R. B. Zehner
R. B. ZEHNER was born at
Cheyenne, Wyoming, in 1870,
which was at that time a frontier town. During the gold stampede
to Colorado in 1866 his parents journeyed overland by stage from New
York to Denver, where they remained
until the construction of the Union Pacific Railroad caused them, for business
reasons, to move to Cheyenne.
Mr. Zehner's father was a goldsmith by trade and the son, after finishing his schooling in the town schools,
took up the trade with his father. After
spending two years as an apprentice, he
entered a watch construction school in
Minnesota, where he remained for one
year. Soon after leaving school he became connected with a jewelry house in
St. Louis, which afforded him an opportunity of acquiring a practical
knowledge along his chosen line.
As opportunities soon presented
themselves in other localities, Mr. Zehner left St. Louis to accept a position
in Chicago. Later he went to Laramie
City, Wyoming, where he was placed in charge of a large retail jewelry store. Upon
leaving Laramie City, Mr. Zehner traveled extensively in the Western states in the interest
of the jewelry business, finally locating with W. H. Fink, the Seattle jeweler, in 1897.
The Nome gold excitement that caused the historical stampede of 1900 drew
Mr. Zehner from his business and stimulated him to take passage on the steamer Centennial for the Northland. On arriving at Nome he experienced the usual inconveniences that nearly all of the first arrivals were forced to experience. The store he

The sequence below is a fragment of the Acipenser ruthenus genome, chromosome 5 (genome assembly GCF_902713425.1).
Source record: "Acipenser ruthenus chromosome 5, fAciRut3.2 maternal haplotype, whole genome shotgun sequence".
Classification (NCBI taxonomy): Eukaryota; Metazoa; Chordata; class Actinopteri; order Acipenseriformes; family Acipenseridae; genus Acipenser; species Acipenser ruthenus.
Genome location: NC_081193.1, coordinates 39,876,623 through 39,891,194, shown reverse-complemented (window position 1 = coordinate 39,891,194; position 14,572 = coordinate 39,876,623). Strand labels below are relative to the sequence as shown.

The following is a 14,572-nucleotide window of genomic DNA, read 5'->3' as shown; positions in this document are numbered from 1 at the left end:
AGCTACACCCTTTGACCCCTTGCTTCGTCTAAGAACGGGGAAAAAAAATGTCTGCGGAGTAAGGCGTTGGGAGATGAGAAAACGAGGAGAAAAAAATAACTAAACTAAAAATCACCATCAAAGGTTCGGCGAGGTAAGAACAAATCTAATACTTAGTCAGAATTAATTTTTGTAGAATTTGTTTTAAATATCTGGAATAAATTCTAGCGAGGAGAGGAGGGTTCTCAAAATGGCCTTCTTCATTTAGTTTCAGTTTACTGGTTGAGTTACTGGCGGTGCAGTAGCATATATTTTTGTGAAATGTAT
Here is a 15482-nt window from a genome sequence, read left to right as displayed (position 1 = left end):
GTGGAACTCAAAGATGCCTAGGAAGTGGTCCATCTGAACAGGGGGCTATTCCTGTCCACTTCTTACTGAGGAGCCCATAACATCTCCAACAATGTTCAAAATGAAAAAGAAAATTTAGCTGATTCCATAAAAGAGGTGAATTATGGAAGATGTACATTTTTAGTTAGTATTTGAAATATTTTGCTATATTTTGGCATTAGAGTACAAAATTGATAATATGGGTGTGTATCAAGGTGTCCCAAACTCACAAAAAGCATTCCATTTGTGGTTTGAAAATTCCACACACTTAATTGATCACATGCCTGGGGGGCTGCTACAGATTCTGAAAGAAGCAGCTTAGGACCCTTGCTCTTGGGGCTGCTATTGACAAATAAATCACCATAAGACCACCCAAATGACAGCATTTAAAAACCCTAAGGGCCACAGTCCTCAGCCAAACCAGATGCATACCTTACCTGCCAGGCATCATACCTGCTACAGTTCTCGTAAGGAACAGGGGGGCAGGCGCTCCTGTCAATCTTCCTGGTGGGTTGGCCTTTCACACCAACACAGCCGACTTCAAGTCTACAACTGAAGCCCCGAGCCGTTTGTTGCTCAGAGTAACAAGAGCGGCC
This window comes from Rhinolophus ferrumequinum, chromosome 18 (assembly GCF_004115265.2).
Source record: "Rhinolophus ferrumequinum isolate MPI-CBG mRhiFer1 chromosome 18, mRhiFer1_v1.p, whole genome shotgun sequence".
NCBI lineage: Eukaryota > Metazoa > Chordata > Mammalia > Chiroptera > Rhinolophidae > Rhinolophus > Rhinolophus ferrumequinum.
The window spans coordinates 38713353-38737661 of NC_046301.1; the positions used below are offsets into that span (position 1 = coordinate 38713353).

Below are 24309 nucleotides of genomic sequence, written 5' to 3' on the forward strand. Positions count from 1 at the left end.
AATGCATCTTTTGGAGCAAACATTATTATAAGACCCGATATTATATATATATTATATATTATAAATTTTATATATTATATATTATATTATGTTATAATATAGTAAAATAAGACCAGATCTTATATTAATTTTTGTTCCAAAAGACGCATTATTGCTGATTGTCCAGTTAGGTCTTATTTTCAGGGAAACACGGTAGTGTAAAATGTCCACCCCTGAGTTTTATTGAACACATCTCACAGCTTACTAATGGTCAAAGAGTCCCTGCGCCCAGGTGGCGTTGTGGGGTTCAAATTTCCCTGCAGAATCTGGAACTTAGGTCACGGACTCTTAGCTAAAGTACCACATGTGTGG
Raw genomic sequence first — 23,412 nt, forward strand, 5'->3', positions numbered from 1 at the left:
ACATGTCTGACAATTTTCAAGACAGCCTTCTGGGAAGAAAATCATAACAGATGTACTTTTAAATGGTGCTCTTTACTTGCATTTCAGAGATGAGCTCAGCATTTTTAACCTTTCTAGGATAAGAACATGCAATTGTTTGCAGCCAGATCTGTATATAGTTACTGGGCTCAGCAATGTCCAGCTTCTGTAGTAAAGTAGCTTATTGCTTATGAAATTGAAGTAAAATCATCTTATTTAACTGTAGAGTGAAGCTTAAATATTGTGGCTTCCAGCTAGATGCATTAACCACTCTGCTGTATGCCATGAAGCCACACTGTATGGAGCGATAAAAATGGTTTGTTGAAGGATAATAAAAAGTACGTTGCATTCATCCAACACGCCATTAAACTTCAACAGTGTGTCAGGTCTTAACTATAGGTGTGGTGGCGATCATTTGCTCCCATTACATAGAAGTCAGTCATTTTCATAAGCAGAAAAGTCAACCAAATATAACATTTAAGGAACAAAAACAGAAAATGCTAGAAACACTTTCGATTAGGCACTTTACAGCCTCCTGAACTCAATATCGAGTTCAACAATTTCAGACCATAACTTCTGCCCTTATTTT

was to occupy had not been built, and he had to camp on the beach without even a
a tent for shelter until such time as accommodations could be obtained. Quarters
finally being secured, he opened up a jewelry store and continued in business until
1 90 1 , when he sold his stock of goods and left for his mines that he had purchased in
the Kougarok country.
The property was located on Windy Creek, a tributary of the Kougarok River.
It was in April, and Mr. Zehner concluded to make the journey, a distance of 100
miles, overland by dog team. He encountered great hardships, being compelled to
lay out on Salmon Lake three days. He found, on reaching his property that a
difficult undertaking confronted him, as the ground was frozen to unknown depths, and
that in order to do any prospecting it would be necessary to devise some means for
thawing. He set to work, and by heating rocks in fires built from the small willows
to be had, succeeded in thawing several holes to bedrock, and was rewarded by locating
a pay-streak, which, however, was not thick enough to merit the slow and expensive
operations. After sluicing for a short time on the claim he returned to Nome; his
supplies were becoming exhausted and the lateness of the season would not justify
Source: Nome and Seward Peninsula by
R. S. Harrison. Seattle: The Metropolitan Press, 1905.